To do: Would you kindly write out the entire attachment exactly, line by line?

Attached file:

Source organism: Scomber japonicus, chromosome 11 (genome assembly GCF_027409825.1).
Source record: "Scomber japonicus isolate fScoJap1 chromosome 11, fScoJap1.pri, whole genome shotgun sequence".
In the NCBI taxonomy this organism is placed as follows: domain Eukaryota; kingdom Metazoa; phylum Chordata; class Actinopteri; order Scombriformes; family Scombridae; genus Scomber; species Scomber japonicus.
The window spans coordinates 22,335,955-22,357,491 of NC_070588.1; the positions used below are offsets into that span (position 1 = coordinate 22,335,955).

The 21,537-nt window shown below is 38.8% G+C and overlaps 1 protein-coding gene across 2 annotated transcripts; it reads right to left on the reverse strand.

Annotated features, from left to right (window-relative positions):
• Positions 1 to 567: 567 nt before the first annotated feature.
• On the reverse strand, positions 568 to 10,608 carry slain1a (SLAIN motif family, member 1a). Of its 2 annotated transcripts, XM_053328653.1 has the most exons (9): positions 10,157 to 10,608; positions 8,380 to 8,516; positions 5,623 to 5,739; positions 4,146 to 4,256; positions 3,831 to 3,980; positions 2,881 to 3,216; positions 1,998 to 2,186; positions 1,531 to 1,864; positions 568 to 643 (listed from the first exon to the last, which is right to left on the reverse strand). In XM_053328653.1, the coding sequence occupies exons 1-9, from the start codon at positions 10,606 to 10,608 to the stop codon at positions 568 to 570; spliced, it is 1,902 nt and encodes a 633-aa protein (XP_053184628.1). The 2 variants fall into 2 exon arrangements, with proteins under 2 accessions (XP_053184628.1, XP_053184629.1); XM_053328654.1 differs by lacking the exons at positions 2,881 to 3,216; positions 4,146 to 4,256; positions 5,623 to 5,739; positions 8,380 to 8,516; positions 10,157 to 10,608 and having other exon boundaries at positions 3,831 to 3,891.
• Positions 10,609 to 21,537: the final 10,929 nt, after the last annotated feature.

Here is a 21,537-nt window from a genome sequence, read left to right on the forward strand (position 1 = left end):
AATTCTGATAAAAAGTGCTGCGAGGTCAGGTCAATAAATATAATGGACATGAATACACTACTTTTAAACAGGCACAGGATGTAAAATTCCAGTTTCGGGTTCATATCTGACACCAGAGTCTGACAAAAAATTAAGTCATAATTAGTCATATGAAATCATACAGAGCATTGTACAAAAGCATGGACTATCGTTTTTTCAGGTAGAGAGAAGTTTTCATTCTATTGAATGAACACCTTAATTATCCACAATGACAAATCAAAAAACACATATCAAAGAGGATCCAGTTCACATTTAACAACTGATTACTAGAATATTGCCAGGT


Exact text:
Source organism: Scomber japonicus, chromosome 11 (genome assembly GCF_027409825.1).
Source record: "Scomber japonicus isolate fScoJap1 chromosome 11, fScoJap1.pri, whole genome shotgun sequence".
In the NCBI taxonomy this organism is placed as follows: domain Eukaryota; kingdom Metazoa; phylum Chordata; class Actinopteri; order Scombriformes; family Scombridae; genus Scomber; species Scomber japonicus.
The window spans coordinates 22,335,955-22,357,491 of NC_070588.1; the positions used below are offsets into that span (position 1 = coordinate 22,335,955).

The 21,537-nt window shown below is 38.8% G+C and overlaps 1 protein-coding gene across 2 annotated transcripts; it reads right to left on the reverse strand.

Annotated features, from left to right (window-relative positions):
• Positions 1 to 567: 567 nt before the first annotated feature.
• On the reverse strand, positions 568 to 10,608 carry slain1a (SLAIN motif family, member 1a). Of its 2 annotated transcripts, XM_053328653.1 has the most exons (9): positions 10,157 to 10,608; positions 8,380 to 8,516; positions 5,623 to 5,739; positions 4,146 to 4,256; positions 3,831 to 3,980; positions 2,881 to 3,216; positions 1,998 to 2,186; positions 1,531 to 1,864; positions 568 to 643 (listed from the first exon to the last, which is right to left on the reverse strand). In XM_053328653.1, the coding sequence occupies exons 1-9, from the start codon at positions 10,606 to 10,608 to the stop codon at positions 568 to 570; spliced, it is 1,902 nt and encodes a 633-aa protein (XP_053184628.1). The 2 variants fall into 2 exon arrangements, with proteins under 2 accessions (XP_053184628.1, XP_053184629.1); XM_053328654.1 differs by lacking the exons at positions 2,881 to 3,216; positions 4,146 to 4,256; positions 5,623 to 5,739; positions 8,380 to 8,516; positions 10,157 to 10,608 and having other exon boundaries at positions 3,831 to 3,891.
• Positions 10,609 to 21,537: the final 10,929 nt, after the last annotated feature.

Here is a 21,537-nt window from a genome sequence, read left to right on the forward strand (position 1 = left end):
AATTCTGATAAAAAGTGCTGCGAGGTCAGGTCAATAAATATAATGGACATGAATACACTACTTTTAAACAGGCACAGGATGTAAAATTCCAGTTTCGGGTTCATATCTGACACCAGAGTCTGACAAAAAATTAAGTCATAATTAGTCATATGAAATCATACAGAGCATTGTACAAAAGCATGGACTATCGTTTTTTCAGGTAGAGAGAAGTTTTCATTCTATTGAATGAACACCTTAATTATCCACAATGACAAATCAAAAAACACATATCAAAGAGGATCCAGTTCACATTTAACAACTGATTACTAGAATATTGCCAGGT